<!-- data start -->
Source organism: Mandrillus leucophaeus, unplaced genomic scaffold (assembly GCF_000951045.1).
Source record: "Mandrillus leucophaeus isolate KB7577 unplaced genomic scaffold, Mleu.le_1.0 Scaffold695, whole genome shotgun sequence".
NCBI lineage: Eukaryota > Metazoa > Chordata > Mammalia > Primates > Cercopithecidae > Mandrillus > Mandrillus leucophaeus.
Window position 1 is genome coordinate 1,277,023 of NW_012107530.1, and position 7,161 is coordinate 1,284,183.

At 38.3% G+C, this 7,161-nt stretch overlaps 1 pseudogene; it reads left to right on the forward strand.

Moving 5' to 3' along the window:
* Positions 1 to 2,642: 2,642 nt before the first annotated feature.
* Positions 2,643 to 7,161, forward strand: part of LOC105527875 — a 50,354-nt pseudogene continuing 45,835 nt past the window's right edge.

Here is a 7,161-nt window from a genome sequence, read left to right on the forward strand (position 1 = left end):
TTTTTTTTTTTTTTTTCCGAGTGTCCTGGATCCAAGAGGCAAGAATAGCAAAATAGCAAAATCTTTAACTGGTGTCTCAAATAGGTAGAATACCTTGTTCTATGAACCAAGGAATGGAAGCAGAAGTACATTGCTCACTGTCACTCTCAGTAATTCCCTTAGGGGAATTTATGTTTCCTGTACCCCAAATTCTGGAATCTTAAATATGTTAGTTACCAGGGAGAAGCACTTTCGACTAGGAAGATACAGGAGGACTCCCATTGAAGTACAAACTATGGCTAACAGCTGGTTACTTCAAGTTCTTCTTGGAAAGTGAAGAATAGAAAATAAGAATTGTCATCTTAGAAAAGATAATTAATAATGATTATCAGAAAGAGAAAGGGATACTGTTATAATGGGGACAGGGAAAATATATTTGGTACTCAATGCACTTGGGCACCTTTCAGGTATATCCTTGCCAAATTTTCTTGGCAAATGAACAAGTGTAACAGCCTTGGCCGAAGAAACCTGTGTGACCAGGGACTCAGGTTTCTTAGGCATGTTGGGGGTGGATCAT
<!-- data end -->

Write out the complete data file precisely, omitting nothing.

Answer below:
Source organism: Mandrillus leucophaeus, unplaced genomic scaffold (assembly GCF_000951045.1).
Source record: "Mandrillus leucophaeus isolate KB7577 unplaced genomic scaffold, Mleu.le_1.0 Scaffold695, whole genome shotgun sequence".
NCBI lineage: Eukaryota > Metazoa > Chordata > Mammalia > Primates > Cercopithecidae > Mandrillus > Mandrillus leucophaeus.
Window position 1 is genome coordinate 1,277,023 of NW_012107530.1, and position 7,161 is coordinate 1,284,183.

At 38.3% G+C, this 7,161-nt stretch overlaps 1 pseudogene; it reads left to right on the forward strand.

Moving 5' to 3' along the window:
* Positions 1 to 2,642: 2,642 nt before the first annotated feature.
* Positions 2,643 to 7,161, forward strand: part of LOC105527875 — a 50,354-nt pseudogene continuing 45,835 nt past the window's right edge.

Here is a 7,161-nt window from a genome sequence, read left to right on the forward strand (position 1 = left end):
TTTTTTTTTTTTTTTTCCGAGTGTCCTGGATCCAAGAGGCAAGAATAGCAAAATAGCAAAATCTTTAACTGGTGTCTCAAATAGGTAGAATACCTTGTTCTATGAACCAAGGAATGGAAGCAGAAGTACATTGCTCACTGTCACTCTCAGTAATTCCCTTAGGGGAATTTATGTTTCCTGTACCCCAAATTCTGGAATCTTAAATATGTTAGTTACCAGGGAGAAGCACTTTCGACTAGGAAGATACAGGAGGACTCCCATTGAAGTACAAACTATGGCTAACAGCTGGTTACTTCAAGTTCTTCTTGGAAAGTGAAGAATAGAAAATAAGAATTGTCATCTTAGAAAAGATAATTAATAATGATTATCAGAAAGAGAAAGGGATACTGTTATAATGGGGACAGGGAAAATATATTTGGTACTCAATGCACTTGGGCACCTTTCAGGTATATCCTTGCCAAATTTTCTTGGCAAATGAACAAGTGTAACAGCCTTGGCCGAAGAAACCTGTGTGACCAGGGACTCAGGTTTCTTAGGCATGTTGGGGGTGGATCAT